Creating a treatment for your landscapes is more than just picking a funky preset in Lightroom. Ideally the treatment itself should be a reflection of the experience, it should carry a hint to the true nature of the landscape you are shooting.
Lofoten, on the coast of northern Norway, is a unique place to visit in the depths of winter, with dramatic snow dusted mountains that plunge into the water. The temperature of the ocean negates the Arctic conditions and moderates the extent of freezing. On a cloudy day the cold air and low light creates a deep blue tone that strips colour from almost everything, with just the deep red tones of fisherman cottages defying the tonal pallet.
The blend of blue hues and slow skies inspired me to build a treatment for these landscapes that plunges into the world of white-imbalance. Instead of resisting the unusual colour range my chosen treatment embraces it, enhances it and immerses in it. I dropped the colour temperature towards the 4400K mark and additionally dropped the colour saturation to a fraction of it's normal level.
Without easing off saturation the manipulation of colour temperature usually comes across as corrupted instead of calibrated. Subtle application of saturation is the key to flexibility when creating bold treatments. And our aim here is to be very bold instead of very normal. After all, why be normal when you can be interesting.
This set of images from Lofoten were gathered during a 5km walk that took around 6 hours to complete. Slowly slowly. Every few hundred meters, with tripod slung over my shoulder, a new vista would inspire my imagination and I'd spend a good 30 minutes shooting variations on the composition.
Drawing long clouds and silky water into the frame were the two main objectives. A very powerful Neutral Density (ND) Filter does the heavy lifting, converting a dull and flat cloudy day into a moody and magical capture. A ten stop ND filter is gold, although in the fading light a 4 stop would have been handy too. Given the chance to shoot exposures at 30 seconds you can get some lovely slow scenes, but if time permits then 5 or 10 minute exposures are even better.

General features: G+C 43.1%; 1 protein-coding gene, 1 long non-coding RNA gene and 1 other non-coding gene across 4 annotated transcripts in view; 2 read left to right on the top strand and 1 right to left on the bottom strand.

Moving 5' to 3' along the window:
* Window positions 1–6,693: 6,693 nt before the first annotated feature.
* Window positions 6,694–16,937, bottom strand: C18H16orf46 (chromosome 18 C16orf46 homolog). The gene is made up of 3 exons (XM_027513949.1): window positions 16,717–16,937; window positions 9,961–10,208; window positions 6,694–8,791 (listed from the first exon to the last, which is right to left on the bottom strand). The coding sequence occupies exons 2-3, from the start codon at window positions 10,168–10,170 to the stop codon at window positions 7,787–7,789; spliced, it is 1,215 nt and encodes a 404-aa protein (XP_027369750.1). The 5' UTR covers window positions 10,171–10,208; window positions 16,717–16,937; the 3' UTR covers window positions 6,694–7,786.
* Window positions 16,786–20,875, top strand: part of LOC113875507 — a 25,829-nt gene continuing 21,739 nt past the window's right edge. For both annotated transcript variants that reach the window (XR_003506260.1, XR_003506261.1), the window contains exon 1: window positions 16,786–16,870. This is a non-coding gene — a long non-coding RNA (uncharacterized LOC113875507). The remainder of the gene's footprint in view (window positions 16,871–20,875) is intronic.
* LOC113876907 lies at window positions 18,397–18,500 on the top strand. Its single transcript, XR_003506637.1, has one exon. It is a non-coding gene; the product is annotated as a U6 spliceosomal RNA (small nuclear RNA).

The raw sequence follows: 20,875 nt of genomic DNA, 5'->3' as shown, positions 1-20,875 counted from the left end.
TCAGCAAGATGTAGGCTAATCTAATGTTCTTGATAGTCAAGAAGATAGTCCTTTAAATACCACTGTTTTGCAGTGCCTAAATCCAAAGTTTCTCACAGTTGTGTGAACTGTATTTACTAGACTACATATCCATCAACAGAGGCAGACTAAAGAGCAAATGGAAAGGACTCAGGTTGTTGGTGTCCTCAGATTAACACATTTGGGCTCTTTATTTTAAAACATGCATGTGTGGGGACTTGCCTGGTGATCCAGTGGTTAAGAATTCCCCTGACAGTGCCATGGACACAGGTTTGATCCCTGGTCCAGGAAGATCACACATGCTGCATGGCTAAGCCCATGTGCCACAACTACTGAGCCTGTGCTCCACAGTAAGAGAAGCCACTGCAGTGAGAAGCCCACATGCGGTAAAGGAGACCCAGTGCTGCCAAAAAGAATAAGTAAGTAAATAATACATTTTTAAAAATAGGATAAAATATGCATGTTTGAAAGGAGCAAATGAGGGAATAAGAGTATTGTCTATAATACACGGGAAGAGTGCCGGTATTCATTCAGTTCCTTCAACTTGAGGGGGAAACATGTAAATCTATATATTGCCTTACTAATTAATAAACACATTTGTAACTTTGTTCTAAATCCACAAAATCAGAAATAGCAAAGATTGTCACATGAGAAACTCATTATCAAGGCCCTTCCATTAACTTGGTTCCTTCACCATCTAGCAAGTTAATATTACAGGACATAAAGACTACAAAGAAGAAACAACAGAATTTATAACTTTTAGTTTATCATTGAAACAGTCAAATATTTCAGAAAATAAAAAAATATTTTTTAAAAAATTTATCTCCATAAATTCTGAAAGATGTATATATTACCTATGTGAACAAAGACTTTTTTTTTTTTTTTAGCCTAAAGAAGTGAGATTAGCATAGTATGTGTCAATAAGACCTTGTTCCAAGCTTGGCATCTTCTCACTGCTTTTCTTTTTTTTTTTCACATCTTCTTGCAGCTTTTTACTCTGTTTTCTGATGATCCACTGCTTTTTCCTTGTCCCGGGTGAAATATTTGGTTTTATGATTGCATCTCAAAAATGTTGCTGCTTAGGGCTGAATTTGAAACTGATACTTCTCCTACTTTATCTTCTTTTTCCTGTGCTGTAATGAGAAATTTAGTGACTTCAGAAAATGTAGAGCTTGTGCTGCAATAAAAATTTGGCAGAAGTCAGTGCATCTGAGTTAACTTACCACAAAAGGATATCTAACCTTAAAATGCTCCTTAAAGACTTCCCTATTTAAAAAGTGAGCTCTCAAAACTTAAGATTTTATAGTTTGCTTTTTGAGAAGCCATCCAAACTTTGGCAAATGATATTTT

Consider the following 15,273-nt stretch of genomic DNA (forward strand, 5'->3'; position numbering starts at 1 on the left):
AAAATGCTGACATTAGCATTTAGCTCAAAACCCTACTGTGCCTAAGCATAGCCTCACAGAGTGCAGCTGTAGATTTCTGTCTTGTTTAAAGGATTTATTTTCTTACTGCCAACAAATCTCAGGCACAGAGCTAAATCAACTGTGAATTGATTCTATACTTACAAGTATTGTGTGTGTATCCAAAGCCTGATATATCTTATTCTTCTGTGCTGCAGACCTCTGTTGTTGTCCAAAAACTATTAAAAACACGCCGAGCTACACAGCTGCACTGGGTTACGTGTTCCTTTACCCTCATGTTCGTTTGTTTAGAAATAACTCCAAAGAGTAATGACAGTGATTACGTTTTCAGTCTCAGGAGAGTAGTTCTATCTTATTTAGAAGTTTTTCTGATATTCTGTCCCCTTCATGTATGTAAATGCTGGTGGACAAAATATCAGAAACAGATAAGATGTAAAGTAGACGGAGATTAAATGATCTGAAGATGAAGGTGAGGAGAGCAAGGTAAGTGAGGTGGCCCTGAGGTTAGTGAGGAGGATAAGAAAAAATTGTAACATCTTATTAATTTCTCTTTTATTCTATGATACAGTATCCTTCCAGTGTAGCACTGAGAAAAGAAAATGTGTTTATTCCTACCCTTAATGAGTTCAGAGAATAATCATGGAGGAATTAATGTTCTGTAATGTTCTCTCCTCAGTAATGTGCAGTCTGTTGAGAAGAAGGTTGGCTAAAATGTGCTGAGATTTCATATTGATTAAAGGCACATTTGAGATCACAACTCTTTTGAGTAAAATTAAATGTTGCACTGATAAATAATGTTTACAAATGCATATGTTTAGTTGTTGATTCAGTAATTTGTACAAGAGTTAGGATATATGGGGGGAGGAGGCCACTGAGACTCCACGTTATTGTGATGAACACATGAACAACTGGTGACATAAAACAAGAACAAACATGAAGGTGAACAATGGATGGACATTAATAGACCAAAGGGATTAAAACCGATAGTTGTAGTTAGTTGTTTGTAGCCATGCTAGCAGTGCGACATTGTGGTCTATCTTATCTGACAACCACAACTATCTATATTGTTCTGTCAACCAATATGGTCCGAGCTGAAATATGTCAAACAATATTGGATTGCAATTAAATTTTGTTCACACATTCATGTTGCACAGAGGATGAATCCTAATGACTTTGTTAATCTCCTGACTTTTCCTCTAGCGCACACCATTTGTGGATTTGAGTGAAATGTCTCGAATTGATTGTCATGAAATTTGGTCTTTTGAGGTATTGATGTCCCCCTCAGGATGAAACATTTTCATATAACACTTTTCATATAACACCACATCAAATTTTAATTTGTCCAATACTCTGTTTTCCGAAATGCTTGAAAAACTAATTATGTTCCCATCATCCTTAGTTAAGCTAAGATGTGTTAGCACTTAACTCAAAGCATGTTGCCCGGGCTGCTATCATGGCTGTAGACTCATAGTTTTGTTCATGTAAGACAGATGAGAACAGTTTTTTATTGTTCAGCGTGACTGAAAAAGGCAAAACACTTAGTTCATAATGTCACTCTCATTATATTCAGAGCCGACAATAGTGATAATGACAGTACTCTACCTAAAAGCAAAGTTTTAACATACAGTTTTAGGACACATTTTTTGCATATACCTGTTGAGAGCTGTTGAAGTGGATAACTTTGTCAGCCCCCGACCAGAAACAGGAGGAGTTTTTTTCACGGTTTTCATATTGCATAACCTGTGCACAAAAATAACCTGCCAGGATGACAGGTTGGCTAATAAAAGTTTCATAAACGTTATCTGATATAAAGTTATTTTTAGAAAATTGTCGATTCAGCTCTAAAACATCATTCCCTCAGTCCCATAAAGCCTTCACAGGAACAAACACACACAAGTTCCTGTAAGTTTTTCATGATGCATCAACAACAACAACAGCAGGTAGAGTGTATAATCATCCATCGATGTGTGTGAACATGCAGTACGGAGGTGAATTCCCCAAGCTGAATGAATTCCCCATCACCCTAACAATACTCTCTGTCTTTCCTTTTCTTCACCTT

At the end of a week in Lofoten I had barely scratched the surface of what this landscape has to offer. Mountains of towering rock, deep coatings of fresh snow and narrow channels of ocean tucked into fjords. Beaches where the snow is washed away by tides, and tides that are frozen solid by the snow. I could spend a month here and still not get bored.
Armed with my blue treatment I looked back on the rest of my first flush of Lofoten captures and applied the same response to those scenes. Some worked better than others because some images were captured with a different processing in mind.
Knowing how you will treat your RAW files in processing will change the way you shoot them, especially when working a very bold treatment. You get a little more picky about what you shoot, tailoring your captures to suit the final effect. Anything that narrows your creative style will also make your work more distinctive, for better or worse. Mostly it's better.
A place such as Lofoten will look gorgeous with many kinds of treatments, but etched into my mind's eye are those tones of blue that you get from a cloudy day in the Arctic. Sometimes photography is as much about what you feel as what the camera sees, which is why processing images with your own treatment is so important to the final result.
See the full set of images from Lofoten here: